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Math Help - MVT differentiation proof question

  1. #1
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    MVT differentiation proof question

    suppose f is a continues function on point x_0
    prove that g(x)=(x-x_0)*f(x) differentiable on x_0??
    calculate g'(x_0)

    i tried to think like this:
    if f(x) is continues on x_0 then lim f(x) as x->x_0 equals f(x_0)

    mvt says f'(c)=[f(a)-f(b)]
    cauchys mvt says f'(c)/g'(c)=[f(a)-f(b)]/[g(a)-g(b)]

    ??
    Last edited by transgalactic; January 20th 2009 at 12:08 PM.
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  2. #2
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    Quote Originally Posted by transgalactic View Post
    suppose f is a continues function on point x_0
    prove that g(x)=(x-x_0)*f(x) differentiable on x_0??
    calculate g'(x_0)

    i tried to think like this:
    if f(x) is continues on x_0 then lim f(x) as x->x_0 equals f(x_0)

    mvt says f'(c)=[f(a)-f(b)]
    cauchys mvt says f'(c)/g'(c)=[f(a)-f(b)]/[g(a)-g(b)]

    ??

    Note, \frac{g(x)-g(x_0)}{x-x_0} = \frac{(x-x_0)f(x)}{x-x_0} = f(x).
    Also, \lim_{x\to x_0}f(x) exists because f is continous (in neighborhood) at x_0.
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  3. #3
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    but they dont say that g(x) is differentiable on x_0
    from where you came to this conclusion
    <br /> <br />
\frac{g(x)-g(x_0)}{x-x_0} = \frac{(x-x_0)f(x)}{x-x_0} = f(x)<br />

    ??


    and regarding the limit you mentioned
    <br /> <br />
\lim_{x\to x_0}f(x) <br />
    that means
    lim f(x)=[f(x+x_0) -f(x_0)]/[x-x_0]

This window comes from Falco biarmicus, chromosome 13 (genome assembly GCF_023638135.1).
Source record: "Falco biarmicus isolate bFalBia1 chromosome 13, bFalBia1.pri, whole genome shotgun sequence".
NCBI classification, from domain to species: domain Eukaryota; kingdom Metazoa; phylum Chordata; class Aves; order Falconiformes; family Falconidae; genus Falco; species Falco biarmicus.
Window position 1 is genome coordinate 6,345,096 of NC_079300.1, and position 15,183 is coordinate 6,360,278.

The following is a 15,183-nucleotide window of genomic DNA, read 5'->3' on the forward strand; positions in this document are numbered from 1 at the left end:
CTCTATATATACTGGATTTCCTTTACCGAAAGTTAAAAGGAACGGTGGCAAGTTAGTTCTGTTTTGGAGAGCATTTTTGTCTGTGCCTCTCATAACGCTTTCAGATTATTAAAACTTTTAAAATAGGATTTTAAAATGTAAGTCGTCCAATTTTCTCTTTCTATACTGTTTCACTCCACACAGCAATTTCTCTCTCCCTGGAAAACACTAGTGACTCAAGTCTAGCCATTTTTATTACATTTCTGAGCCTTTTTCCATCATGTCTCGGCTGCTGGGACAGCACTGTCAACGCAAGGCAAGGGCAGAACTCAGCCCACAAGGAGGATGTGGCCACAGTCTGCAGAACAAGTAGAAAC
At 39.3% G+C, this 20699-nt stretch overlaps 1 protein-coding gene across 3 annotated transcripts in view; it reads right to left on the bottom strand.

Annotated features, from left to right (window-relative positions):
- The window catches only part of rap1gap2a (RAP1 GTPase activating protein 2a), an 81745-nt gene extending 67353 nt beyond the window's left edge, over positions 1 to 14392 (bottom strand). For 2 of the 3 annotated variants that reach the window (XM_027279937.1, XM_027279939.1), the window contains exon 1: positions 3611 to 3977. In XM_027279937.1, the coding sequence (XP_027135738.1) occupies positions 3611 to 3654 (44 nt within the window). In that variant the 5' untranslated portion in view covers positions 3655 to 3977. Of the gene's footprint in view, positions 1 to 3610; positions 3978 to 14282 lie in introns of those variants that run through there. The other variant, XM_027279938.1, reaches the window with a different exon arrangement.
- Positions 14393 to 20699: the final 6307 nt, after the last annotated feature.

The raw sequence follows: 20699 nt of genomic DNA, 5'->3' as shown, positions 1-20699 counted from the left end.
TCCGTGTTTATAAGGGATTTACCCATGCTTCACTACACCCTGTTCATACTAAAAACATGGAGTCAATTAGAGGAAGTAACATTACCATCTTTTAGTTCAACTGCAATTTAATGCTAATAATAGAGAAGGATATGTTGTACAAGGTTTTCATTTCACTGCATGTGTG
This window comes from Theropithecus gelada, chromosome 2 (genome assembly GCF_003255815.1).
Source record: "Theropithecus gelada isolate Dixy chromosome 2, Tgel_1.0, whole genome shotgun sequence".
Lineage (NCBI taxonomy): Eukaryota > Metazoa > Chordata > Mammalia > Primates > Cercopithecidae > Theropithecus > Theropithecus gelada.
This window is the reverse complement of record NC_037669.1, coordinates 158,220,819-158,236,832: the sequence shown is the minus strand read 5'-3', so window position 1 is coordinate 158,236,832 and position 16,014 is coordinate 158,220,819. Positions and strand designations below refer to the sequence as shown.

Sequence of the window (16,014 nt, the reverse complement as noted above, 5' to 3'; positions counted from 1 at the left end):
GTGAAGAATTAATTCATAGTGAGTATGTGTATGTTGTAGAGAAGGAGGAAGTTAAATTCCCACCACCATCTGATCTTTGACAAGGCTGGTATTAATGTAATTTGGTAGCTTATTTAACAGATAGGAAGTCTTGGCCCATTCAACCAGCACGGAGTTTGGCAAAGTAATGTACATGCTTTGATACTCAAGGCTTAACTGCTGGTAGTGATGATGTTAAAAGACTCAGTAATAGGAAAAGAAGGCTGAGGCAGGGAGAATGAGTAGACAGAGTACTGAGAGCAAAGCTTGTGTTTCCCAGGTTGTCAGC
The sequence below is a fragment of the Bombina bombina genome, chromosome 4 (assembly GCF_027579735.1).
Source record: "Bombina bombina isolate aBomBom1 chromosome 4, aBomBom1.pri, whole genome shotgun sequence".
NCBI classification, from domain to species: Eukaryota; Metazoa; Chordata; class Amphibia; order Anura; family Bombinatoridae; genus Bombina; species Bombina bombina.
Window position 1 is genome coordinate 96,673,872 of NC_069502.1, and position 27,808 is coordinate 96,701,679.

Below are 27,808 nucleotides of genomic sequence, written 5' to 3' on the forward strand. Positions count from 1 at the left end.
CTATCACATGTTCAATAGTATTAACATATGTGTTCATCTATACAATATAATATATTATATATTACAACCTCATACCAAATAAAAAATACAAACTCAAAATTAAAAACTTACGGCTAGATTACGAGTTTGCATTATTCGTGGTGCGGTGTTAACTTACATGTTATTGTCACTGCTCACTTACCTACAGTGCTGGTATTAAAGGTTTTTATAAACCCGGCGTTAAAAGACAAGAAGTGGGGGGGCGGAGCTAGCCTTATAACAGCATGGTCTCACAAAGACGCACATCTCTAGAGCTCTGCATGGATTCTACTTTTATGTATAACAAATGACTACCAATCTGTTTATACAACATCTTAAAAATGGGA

as x->x_0

    that helps??
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  4. #4
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    i did the definition of one sided derivative
    <br />
 g_ -  '(x) = \mathop {\lim }\limits_{x \to x_0  - } \frac{{(x - x_0 )f'(x) - (x_0  - x_0 )f'(x)}}{{x - x_0 }} = \frac{{(x - x_0 )f(x)}}{{x - x_0 }} \\ <br />
    <br />
 g_ +  '(x) = \mathop {\lim }\limits_{x \to x_0  + } \frac{{(x - x_0 )f'(x) - (x_0  - x_0 )f'(x)}}{{x - x_0 }} = \frac{{(x - x_0 )f(x)}}{{x - x_0 }} <br />

    how to prove that the limits from positive side and from negative side are equal??
    Last edited by transgalactic; January 30th 2009 at 06:49 AM.
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  5. #5
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    can i cut the numenaor and the denominator by x-x_0
    and then each side will equal f(x)
    so the limit is f(x_0) wich is known that its continues so it equals from both side
    so the limits equal

    is this a correct proof.
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  6. #6
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    Quote Originally Posted by transgalactic View Post
    can i cut the numenaor and the denominator by x-x_0
    and then each side will equal f(x)
    so the limit is f(x_0) wich is known that its continues so it equals from both side
    so the limits equal

    is this a correct proof.
    That is exactly what I said in post #2.
    Once you cancel by x-x_0 you are left with f(x).
    Now you know that \lim_{x\to x_0}f(x) = f(x_0) by continuity.
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